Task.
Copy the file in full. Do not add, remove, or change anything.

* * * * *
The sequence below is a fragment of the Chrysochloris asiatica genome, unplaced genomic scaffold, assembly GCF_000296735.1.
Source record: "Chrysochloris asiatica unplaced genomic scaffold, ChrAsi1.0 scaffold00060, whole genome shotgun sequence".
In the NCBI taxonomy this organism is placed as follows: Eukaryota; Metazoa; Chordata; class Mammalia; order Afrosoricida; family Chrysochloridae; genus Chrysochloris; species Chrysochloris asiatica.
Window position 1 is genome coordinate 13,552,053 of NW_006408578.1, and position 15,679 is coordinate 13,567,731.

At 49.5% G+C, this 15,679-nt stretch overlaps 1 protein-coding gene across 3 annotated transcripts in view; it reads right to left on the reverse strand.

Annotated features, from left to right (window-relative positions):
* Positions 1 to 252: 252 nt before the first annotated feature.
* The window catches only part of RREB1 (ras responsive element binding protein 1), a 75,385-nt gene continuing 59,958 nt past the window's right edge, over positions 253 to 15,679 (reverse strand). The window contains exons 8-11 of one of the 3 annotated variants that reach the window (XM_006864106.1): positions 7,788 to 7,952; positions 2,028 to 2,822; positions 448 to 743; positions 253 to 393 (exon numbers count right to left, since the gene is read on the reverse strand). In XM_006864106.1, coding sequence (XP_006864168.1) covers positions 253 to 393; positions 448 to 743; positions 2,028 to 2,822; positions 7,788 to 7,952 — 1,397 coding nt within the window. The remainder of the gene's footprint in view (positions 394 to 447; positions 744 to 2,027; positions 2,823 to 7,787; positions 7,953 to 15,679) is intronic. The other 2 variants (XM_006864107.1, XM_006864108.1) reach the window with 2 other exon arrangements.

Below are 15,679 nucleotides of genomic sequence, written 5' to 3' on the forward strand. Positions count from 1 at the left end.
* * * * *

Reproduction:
The sequence below is a fragment of the Chrysochloris asiatica genome, unplaced genomic scaffold, assembly GCF_000296735.1.
Source record: "Chrysochloris asiatica unplaced genomic scaffold, ChrAsi1.0 scaffold00060, whole genome shotgun sequence".
In the NCBI taxonomy this organism is placed as follows: Eukaryota; Metazoa; Chordata; class Mammalia; order Afrosoricida; family Chrysochloridae; genus Chrysochloris; species Chrysochloris asiatica.
Window position 1 is genome coordinate 13,552,053 of NW_006408578.1, and position 15,679 is coordinate 13,567,731.

At 49.5% G+C, this 15,679-nt stretch overlaps 1 protein-coding gene across 3 annotated transcripts in view; it reads right to left on the reverse strand.

Annotated features, from left to right (window-relative positions):
* Positions 1 to 252: 252 nt before the first annotated feature.
* The window catches only part of RREB1 (ras responsive element binding protein 1), a 75,385-nt gene continuing 59,958 nt past the window's right edge, over positions 253 to 15,679 (reverse strand). The window contains exons 8-11 of one of the 3 annotated variants that reach the window (XM_006864106.1): positions 7,788 to 7,952; positions 2,028 to 2,822; positions 448 to 743; positions 253 to 393 (exon numbers count right to left, since the gene is read on the reverse strand). In XM_006864106.1, coding sequence (XP_006864168.1) covers positions 253 to 393; positions 448 to 743; positions 2,028 to 2,822; positions 7,788 to 7,952 — 1,397 coding nt within the window. The remainder of the gene's footprint in view (positions 394 to 447; positions 744 to 2,027; positions 2,823 to 7,787; positions 7,953 to 15,679) is intronic. The other 2 variants (XM_006864107.1, XM_006864108.1) reach the window with 2 other exon arrangements.

Below are 15,679 nucleotides of genomic sequence, written 5' to 3' on the forward strand. Positions count from 1 at the left end.